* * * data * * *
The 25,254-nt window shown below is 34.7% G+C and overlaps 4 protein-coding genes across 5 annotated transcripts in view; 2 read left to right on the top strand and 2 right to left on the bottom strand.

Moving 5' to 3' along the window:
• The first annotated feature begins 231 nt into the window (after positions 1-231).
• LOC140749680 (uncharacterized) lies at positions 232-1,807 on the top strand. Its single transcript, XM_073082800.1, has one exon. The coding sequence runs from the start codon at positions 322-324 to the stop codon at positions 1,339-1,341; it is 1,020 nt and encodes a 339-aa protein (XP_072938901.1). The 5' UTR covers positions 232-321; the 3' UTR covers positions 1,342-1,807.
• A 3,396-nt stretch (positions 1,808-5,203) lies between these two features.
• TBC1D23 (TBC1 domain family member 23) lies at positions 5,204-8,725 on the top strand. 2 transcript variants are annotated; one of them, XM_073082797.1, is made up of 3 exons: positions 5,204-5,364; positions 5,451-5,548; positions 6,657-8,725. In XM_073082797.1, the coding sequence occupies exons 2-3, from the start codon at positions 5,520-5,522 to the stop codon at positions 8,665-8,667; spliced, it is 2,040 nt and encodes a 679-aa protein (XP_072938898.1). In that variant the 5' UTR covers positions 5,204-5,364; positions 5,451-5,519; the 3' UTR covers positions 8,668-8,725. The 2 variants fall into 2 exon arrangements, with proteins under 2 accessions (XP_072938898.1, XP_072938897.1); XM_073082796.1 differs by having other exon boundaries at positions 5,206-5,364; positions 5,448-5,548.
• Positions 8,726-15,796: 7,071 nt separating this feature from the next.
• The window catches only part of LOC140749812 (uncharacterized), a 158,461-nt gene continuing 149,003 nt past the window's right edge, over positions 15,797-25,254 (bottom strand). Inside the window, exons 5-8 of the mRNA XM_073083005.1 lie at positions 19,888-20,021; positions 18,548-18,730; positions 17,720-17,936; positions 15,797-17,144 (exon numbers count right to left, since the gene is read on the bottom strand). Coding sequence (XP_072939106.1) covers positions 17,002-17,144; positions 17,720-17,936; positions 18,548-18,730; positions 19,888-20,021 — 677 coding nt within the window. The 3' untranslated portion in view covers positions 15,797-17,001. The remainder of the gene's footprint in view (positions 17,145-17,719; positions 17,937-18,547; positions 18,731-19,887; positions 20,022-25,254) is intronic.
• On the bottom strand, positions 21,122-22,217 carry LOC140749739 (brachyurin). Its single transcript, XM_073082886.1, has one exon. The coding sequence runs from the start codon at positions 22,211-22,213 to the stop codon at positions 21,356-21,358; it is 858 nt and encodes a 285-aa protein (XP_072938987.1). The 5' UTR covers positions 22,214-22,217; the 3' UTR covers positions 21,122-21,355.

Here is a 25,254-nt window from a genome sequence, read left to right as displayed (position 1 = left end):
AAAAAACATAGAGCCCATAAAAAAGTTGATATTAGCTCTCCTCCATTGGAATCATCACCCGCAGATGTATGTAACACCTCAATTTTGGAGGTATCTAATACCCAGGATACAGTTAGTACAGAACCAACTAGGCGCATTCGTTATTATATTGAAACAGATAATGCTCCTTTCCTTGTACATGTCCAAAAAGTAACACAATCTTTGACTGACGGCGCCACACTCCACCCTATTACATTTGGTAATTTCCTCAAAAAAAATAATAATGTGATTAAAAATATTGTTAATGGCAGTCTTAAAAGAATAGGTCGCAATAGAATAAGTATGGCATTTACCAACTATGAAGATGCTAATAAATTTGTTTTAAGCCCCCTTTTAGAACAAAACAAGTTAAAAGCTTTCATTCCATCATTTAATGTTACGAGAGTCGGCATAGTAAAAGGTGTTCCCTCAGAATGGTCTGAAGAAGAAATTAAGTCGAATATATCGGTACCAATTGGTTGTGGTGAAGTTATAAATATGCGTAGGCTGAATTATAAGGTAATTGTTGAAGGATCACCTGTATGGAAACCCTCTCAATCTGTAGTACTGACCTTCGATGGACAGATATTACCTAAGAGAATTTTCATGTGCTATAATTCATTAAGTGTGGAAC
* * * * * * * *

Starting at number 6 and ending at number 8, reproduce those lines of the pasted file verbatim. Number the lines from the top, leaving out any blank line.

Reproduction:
• TBC1D23 (TBC1 domain family member 23) lies at positions 5,204-8,725 on the top strand. 2 transcript variants are annotated; one of them, XM_073082797.1, is made up of 3 exons: positions 5,204-5,364; positions 5,451-5,548; positions 6,657-8,725. In XM_073082797.1, the coding sequence occupies exons 2-3, from the start codon at positions 5,520-5,522 to the stop codon at positions 8,665-8,667; spliced, it is 2,040 nt and encodes a 679-aa protein (XP_072938898.1). In that variant the 5' UTR covers positions 5,204-5,364; positions 5,451-5,519; the 3' UTR covers positions 8,668-8,725. The 2 variants fall into 2 exon arrangements, with proteins under 2 accessions (XP_072938898.1, XP_072938897.1); XM_073082796.1 differs by having other exon boundaries at positions 5,206-5,364; positions 5,448-5,548.
• Positions 8,726-15,796: 7,071 nt separating this feature from the next.
• The window catches only part of LOC140749812 (uncharacterized), a 158,461-nt gene continuing 149,003 nt past the window's right edge, over positions 15,797-25,254 (bottom strand). Inside the window, exons 5-8 of the mRNA XM_073083005.1 lie at positions 19,888-20,021; positions 18,548-18,730; positions 17,720-17,936; positions 15,797-17,144 (exon numbers count right to left, since the gene is read on the bottom strand). Coding sequence (XP_072939106.1) covers positions 17,002-17,144; positions 17,720-17,936; positions 18,548-18,730; positions 19,888-20,021 — 677 coding nt within the window. The 3' untranslated portion in view covers positions 15,797-17,001. The remainder of the gene's footprint in view (positions 17,145-17,719; positions 17,937-18,547; positions 18,731-19,887; positions 20,022-25,254) is intronic.